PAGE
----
Now that MotoGP’s summer break is over and the Czech GP is almost underway, it’s time for some Brembo Brake Facts.
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Brembo Brake Facts for Czech MotoGP
Valentino Rossi returns to the Brno track where he won his first GP in 1996, equipped with Brembo brakes
The summer break is finally over.
DETROIT, (August 2, 2018) – After the long summer break, the MotoGP bikes are revved up for the tenth race of the season at the Automotodrom Brno, in the Czech Republic, August 3-5.
The circuit was originally named after Tomas Masaryk, the founder and first President of Czechoslovakia, and the current layout was opened in 1987.
The track measures nearly 3.4-miles, making this the fourth longest track in the World Championship. The straightaways are fairly short: they range from 38 to 695 yards, the last one positioned at the finish line. Although there are 14 turn (eight right handers), the average per lap is almost identical to the number at Losail (Qatar), where the MotoGP bikes reach speeds of more than 217 mph.
Between the first and third miles, the track stands out for its undulation. The lowest point has an altitude of 1,233 feet above sea level while the highest point measures 1,476. This element influences braking because it is one thing to slow a bike down on flat stretches, but it is totally different to do so at the bottom of a downward slope.
Another variable that conditions the braking is the weather. In 2014 and 2015 the temperature of the tarmac stayed below 73° F, but in 2006 it got up to 102° while in 2016 and last year the rain drove it down to 64° and 75°. Depending on the situation, the riders have to avoid vitrification of the friction material and excessive overheating.
According to Brembo technicians, who assist 100 percent of the 2018 MotoGP riders, Automotodrom Brno is demanding on the brakes. On a scale of 1 to 5, it earned a four on the difficulty index, exactly the same score given to the Spanish tracks, Jerez and Aragon.
The demand on the brakes during the GP
On one full lap, the MotoGP riders use their brakes 11 times for a total of 31 seconds. This may seem like a lot but on seven other tracks, including Jerez which is about 0.6 miles shorter, the time spent braking is greater. The reason why is because four of the braking sections at Brno last less than two-seconds each.
In spite of the six corners with a deceleration of at least 1.4 G, the average deceleration on the track is 1.15 G. That doesn’t even come close to the 1.30 G at nearby Spielberg circuit, which has just seven braking sections, each one very intense.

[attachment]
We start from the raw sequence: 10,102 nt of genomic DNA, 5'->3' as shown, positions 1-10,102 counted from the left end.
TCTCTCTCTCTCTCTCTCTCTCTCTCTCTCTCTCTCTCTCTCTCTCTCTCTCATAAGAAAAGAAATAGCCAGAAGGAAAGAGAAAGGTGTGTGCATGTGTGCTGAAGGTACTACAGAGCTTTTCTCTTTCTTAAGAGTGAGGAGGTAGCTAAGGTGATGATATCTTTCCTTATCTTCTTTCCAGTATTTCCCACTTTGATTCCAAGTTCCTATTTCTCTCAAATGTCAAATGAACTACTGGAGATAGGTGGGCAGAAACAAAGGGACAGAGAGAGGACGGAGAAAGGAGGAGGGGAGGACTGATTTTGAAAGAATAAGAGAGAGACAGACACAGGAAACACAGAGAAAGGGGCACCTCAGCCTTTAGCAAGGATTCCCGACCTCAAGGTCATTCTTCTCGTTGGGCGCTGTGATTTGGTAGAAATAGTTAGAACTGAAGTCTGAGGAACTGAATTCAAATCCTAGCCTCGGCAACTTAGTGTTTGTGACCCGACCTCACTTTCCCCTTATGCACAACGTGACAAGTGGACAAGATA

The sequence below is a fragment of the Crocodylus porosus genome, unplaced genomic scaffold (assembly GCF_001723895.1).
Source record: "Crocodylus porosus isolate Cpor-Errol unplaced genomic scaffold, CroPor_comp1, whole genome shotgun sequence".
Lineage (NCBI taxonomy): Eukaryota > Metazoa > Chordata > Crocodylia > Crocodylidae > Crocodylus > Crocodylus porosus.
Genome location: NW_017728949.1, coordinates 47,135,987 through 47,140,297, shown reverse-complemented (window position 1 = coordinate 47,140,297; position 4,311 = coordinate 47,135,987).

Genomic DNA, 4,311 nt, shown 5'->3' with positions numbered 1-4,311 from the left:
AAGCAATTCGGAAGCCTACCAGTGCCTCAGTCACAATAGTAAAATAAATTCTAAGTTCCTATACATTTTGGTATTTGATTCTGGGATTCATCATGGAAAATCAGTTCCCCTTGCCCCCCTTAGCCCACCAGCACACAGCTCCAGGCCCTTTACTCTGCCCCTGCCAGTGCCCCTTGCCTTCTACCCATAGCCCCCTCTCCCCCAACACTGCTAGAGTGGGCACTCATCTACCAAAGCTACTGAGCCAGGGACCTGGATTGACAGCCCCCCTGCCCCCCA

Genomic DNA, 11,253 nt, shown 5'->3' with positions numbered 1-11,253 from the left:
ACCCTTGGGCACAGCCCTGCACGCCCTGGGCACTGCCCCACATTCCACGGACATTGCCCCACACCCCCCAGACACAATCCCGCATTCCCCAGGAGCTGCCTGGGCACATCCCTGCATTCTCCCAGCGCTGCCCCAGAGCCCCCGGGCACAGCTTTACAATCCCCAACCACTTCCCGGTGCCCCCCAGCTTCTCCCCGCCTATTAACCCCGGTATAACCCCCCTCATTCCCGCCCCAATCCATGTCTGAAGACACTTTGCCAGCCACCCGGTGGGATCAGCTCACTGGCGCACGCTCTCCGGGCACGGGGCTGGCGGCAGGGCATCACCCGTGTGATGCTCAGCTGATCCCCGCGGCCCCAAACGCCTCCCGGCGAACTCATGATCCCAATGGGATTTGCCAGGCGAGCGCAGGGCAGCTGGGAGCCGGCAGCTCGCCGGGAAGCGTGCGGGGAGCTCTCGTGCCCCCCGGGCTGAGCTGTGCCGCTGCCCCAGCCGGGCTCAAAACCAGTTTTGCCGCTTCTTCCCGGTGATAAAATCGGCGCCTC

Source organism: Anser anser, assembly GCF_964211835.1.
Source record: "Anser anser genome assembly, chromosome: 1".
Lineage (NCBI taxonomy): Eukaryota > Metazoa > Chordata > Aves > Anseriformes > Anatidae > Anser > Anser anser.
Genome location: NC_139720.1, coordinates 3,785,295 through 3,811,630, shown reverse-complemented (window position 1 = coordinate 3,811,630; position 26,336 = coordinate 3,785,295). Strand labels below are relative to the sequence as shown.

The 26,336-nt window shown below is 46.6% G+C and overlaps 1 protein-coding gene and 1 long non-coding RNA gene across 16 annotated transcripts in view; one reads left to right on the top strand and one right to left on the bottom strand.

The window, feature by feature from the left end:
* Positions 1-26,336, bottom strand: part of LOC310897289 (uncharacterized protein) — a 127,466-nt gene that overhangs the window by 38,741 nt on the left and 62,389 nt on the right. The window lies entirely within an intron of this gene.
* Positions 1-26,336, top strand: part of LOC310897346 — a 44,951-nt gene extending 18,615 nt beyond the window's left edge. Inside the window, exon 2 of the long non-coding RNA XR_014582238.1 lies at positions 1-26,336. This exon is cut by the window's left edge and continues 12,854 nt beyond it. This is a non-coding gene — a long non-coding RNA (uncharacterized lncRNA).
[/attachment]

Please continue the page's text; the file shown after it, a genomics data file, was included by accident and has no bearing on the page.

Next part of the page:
Summing up all of the force applied by a rider on the Brembo brake lever from the starting line to the checkered flag, the result comes in at more than 11.2 tons. Each lap the riders have to apply a force of 25 lbs., which is similar to that at Jerez.
The most demanding braking sections
Of the 11 braking sections at the Automotodrom Brno only one is classified as demanding on the brakes, six are of medium difficulty and the remaining four are light.
The most challenging by far is at the Kevin Schwantz corner (Turn 10), which is positioned almost at the end of a long descent. The MotoGP bikes arrive at it going 174 mph and then brake for 4.2 seconds to slow to 62 mph. To make this happen, the riders apply 13.6 lbs. of pressure on the brake lever and are subjected to a 1.5 G deceleration. During the 230 yards of braking, the pressure in the Brembo HTC 64T brake fluid reaches 10.7 bar, four times the pressure of a can of Pepsi Cola at room temperature.
There is more space to brake at the Frantisek Stastny corner (Turn 1) and at Turn 3, these measure 247 and 253 yards respectively. However, braking in the first section is more intense and tighter: 3.8 seconds with 12.6 lbs. on the brake lever. In the second section, the deceleration is less powerful because the track is going uphill, a deceleration of 1.4 G and a pressure of 10 bar on the Brembo brake fluid.
At Turn 9, right after the second split time, braking lasts a mere 1.2 seconds, just enough time to go from 80 mph to 65 mph.
The Brno circuit is famous because it was here that Valentino Rossi won his first race. It was August 18, 1996 and he was riding an Aprilia RS125 equipped with a two-piece Brembo front caliper with a radial mount and four small pistons. The caliper operated in conjunction with a Brembo carbon disc measuring 273 mm in diameter and a standard braking band.
At Brno, Rossi has won seven races, every time with Brembo brakes, while Marc Marquez has been victorious only three times, most recently in 2017. Since 1993, the year the race was named the Czech Grand Prix, the bikes with Brembo brakes have won all 25 editions in the 500 cc – MotoGP classes.
Brembo Brake Facts for Czech MotoGP appeared first on Motorcycle.com News.
Source: All Bikes news one